Douglas Engelbart’s Unfinished Revolution
Computing pioneer Doug Engelbart’s inventions transformed computing, but he intended them to transform humans.
By Howard Rheingold on July 23, 2013
Why It Matters
Engelbart’s ideas revolutionized computing and helped shape the modern world.
Peripheral vision: Engelbart rehearses for the “mother of all demos.”
Doug Engelbart knew that his obituaries would laud him as “Inventor of the Mouse.” I can see him smiling wistfully, ironically, at the thought. The mouse was such a small part of what Engelbart invented.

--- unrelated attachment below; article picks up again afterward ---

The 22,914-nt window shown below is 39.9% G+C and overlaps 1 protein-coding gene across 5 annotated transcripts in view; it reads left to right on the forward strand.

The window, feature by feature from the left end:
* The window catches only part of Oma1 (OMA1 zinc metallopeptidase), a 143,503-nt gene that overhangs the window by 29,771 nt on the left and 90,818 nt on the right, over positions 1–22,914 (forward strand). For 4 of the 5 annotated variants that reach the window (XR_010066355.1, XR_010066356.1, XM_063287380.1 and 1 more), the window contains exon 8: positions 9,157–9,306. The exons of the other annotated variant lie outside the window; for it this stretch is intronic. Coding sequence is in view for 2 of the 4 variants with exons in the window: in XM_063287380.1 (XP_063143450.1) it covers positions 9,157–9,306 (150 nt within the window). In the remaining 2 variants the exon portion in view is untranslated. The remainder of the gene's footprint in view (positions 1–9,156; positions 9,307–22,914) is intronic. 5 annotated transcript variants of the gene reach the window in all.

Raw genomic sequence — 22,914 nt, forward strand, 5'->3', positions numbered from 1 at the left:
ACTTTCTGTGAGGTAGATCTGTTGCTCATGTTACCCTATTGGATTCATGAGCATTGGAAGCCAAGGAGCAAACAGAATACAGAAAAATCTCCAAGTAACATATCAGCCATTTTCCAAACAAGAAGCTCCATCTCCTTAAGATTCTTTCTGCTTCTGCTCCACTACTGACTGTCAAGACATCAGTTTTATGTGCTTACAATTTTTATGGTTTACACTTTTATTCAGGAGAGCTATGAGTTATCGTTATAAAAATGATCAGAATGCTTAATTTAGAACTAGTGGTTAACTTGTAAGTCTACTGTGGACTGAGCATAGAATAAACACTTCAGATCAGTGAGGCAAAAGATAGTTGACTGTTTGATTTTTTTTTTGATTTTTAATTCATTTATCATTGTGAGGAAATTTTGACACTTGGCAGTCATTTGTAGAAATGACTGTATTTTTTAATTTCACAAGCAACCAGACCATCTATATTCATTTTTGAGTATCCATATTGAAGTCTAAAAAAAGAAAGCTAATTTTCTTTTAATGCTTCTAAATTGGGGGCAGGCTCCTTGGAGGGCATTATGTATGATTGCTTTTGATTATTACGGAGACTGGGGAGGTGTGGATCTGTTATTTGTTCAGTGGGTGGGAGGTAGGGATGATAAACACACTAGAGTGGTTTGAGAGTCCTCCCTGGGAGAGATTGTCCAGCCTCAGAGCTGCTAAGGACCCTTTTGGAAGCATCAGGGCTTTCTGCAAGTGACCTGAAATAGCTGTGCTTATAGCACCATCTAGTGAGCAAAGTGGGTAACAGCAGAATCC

We now live in a world where people edit text on screens, command computers by pointing and clicking, communicate via audio-video and screen-sharing, and use hyperlinks to navigate through knowledge—all ideas that Engelbart’s Augmentation Research Center at Stanford Research Institute (SRI) invented in the 1960s. But Engelbart never got support for the larger part of what he wanted to build, even decades later when he finally got recognition for his achievements. When Stanford honored Engelbart with a two-day symposium in 2008, they called it “The Unfinished Revolution.”